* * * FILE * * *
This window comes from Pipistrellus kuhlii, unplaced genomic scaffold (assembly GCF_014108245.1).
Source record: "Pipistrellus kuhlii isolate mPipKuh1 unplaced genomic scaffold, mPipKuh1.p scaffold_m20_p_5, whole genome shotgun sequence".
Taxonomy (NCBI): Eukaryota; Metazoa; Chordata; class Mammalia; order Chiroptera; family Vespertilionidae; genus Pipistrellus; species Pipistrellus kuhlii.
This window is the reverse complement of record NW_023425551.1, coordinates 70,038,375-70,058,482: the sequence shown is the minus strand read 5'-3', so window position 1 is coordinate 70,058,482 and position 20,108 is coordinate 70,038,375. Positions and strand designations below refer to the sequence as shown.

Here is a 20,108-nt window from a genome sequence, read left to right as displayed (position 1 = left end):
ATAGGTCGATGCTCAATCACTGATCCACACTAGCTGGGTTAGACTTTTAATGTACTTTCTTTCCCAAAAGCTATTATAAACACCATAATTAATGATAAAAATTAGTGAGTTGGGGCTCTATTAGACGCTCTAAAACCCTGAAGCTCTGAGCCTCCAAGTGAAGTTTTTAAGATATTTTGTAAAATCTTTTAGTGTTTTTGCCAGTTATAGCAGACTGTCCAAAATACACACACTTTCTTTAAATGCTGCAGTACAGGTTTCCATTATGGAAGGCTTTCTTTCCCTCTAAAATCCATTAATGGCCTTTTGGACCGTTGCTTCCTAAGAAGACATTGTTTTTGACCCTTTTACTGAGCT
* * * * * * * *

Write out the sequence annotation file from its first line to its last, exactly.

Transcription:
This window comes from Pipistrellus kuhlii, unplaced genomic scaffold (assembly GCF_014108245.1).
Source record: "Pipistrellus kuhlii isolate mPipKuh1 unplaced genomic scaffold, mPipKuh1.p scaffold_m20_p_5, whole genome shotgun sequence".
Taxonomy (NCBI): Eukaryota; Metazoa; Chordata; class Mammalia; order Chiroptera; family Vespertilionidae; genus Pipistrellus; species Pipistrellus kuhlii.
This window is the reverse complement of record NW_023425551.1, coordinates 70,038,375-70,058,482: the sequence shown is the minus strand read 5'-3', so window position 1 is coordinate 70,058,482 and position 20,108 is coordinate 70,038,375. Positions and strand designations below refer to the sequence as shown.

Here is a 20,108-nt window from a genome sequence, read left to right as displayed (position 1 = left end):
ATAGGTCGATGCTCAATCACTGATCCACACTAGCTGGGTTAGACTTTTAATGTACTTTCTTTCCCAAAAGCTATTATAAACACCATAATTAATGATAAAAATTAGTGAGTTGGGGCTCTATTAGACGCTCTAAAACCCTGAAGCTCTGAGCCTCCAAGTGAAGTTTTTAAGATATTTTGTAAAATCTTTTAGTGTTTTTGCCAGTTATAGCAGACTGTCCAAAATACACACACTTTCTTTAAATGCTGCAGTACAGGTTTCCATTATGGAAGGCTTTCTTTCCCTCTAAAATCCATTAATGGCCTTTTGGACCGTTGCTTCCTAAGAAGACATTGTTTTTGACCCTTTTACTGAGCT